Labour Leadership Contest Predictions…


After weeks of non-stop political action the voting has concluded in the Labour Leadership Contest. Or as I like to call it “The Neverending Story”. Here are my thoughts on each candidates’ chances and their future prospects in the shadows. To paraphrase Finnish rockers The Rasmus.

Diane Abbott- Abbott should finish in fifth place. She is the furthest left of the field politically (by quite a margin), plus she has spent by far the least on campaigning (reported to be less than £2000 in total). She has applied herself admirably in the televised debates, but I think her standing in contest was a move to increase her standing in party, bagging herself a Ministerial role and maybe the Labour nomination for London Mayor in 2016. Abbott will likely end up as the Shadow Secretary for Universities and Skills because of the recently implemented Shadow Cabinet female quota rule.

Andy Burnham- Young, good looking, and a candidate who comes across as semi-credible about the deficit facing the country. Three factors that mean Burnham is destined to finish a distant fourth. Burnham seems to be the second furthest to the right of field after David Miliband, stuck somewhere between Ed Balls to the left and David Miliband to the right. A great position to be a viable choice for both the Labour core voters and the wider voting public. However, his campaign has never gained momentum and he has seemed isolated (but entirely right in my opinion) on the issue of public spending cuts within the gang of five candidates. Burnham should keep his role as Shadow Health Secretary after the contest, which is arguably the hardest opposition role given the Coalition’s commitment to increase spending on the NHS in real terms over the next five years.

Ed Balls- The Joe Bugner of politics (effective in short bursts but ultimately lacks the invention to win big fights), Ed Balls has had a solid campaign which will see him finish a creditable third. His haranguing of Michael Gove over education cutbacks has shown him to be a force to be reckoned with, but not exactly what you would call a compassionate enough soul ready to lead an opposition for five years. In short, Balls lacks the ability to connect with his party and the electorate as a whole. Balls will move on from his current role after the contest, perhaps to become Shadow Home Secretary or Shadow Defence Secretary (I’d favour the latter as his combative style would query Dr. Liam Fox’s actions infinitely better than Bob Ainsworth).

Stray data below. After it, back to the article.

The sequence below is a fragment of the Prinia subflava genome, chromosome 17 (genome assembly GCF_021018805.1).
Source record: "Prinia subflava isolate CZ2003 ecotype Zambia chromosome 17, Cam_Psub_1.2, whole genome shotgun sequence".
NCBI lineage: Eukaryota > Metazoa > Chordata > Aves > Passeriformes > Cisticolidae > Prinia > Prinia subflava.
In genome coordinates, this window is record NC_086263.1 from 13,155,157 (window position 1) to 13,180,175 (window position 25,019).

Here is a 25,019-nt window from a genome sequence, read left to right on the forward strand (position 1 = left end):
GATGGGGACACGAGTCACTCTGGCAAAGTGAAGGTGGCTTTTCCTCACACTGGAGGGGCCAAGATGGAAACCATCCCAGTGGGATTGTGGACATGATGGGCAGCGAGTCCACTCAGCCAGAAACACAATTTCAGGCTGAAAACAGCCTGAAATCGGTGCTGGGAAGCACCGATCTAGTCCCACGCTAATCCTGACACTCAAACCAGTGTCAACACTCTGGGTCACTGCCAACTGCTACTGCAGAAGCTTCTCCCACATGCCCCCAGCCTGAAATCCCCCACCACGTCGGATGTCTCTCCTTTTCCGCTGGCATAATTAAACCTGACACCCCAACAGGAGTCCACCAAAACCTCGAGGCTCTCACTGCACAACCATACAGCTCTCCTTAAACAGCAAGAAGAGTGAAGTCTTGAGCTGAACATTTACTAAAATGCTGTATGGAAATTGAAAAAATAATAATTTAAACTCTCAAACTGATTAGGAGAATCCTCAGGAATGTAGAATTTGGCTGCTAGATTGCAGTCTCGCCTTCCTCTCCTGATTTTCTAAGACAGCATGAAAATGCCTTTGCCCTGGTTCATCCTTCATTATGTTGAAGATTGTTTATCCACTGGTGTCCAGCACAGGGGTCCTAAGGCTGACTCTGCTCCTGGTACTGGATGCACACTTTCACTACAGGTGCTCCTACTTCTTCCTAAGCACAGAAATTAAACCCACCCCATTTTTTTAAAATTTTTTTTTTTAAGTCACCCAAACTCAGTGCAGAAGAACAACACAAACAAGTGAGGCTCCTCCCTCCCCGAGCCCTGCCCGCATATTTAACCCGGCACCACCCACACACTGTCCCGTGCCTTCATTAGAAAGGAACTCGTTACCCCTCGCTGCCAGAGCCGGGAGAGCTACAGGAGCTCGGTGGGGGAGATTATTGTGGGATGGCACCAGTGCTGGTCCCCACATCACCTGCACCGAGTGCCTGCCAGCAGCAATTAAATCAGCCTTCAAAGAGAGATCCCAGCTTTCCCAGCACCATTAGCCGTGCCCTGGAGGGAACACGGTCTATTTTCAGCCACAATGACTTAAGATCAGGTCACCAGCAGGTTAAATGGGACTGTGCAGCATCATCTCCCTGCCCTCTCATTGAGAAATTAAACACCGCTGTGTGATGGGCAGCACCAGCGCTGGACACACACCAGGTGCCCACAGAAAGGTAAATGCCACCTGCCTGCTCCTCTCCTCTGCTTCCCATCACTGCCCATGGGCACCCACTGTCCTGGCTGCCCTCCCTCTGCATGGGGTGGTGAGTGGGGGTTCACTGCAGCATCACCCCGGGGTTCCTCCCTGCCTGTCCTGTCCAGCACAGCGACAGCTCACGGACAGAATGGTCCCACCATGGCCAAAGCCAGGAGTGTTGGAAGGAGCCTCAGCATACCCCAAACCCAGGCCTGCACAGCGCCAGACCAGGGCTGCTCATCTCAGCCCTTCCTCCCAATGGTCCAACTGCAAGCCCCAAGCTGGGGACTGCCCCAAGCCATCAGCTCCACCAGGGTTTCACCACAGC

Ed Miliband- The trade unions’ preferred candidate, Ed Miliband has had the greatest momentum during the campaign which will seem him finish second- just. He has provided the opportunity for Labour to elect a left leaning candidate to be it’s leader for the first time in well over twenty years. If he were to win the contest would he steer the party into political oblivion? A lot of activists from the right would say a resounding “Yes” to that statement, but I’m not so sure. The Coalition could become hugely unpopular as soon as the cuts start to take effect and a party of the left would surely pick up votes from disaffected Lib Dems and the left leaning Tories (bit of an oxymoron there I’ll admit). Ed Miliband’s endorsement by the trade unions could come back to haunt him if there are mass strikes, but I do feel he has been underestimated as potential leadership material by some in his own party and the wider media. After the contest (if he doesn’t win) I fully expect him to become Shadow Foreign Secretary, taking over from his brother.

David Miliband- The candidate who leans furthest to the right, David Miliband should become Labour Leader on September 25th. The fact it has not been a coronation is testament to his brother’s tireless campaigning and the complex AV voting system. He has performed well in the televised debates and has not pandered to the trade unions unlike his brother. If he wins, David Miliband has to quickly formulate a strategy for opposing the Coalition’s impending cuts, and it has to be a better strategy than the one being employed now (one of opposing every Coalition cut). Whether or not he can become Prime Minister will become clearer over time, my gut feeling at the moment is he and Labour are almost expecting a default General Election victory because of the unpopularity of the Coalition. Whoever leads the party, Labour are going to have to provide a coherent, powerful economic and social argument to gain power in 2015. If David Miliband doesn’t win, he may take a senior role in the Shadow Cabinet, or he may decide to bide his time on the back benches.

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One Response to “Labour Leadership Contest Predictions…”

  1. I reckon Abbot will beat Burnham, and possibly Balls.

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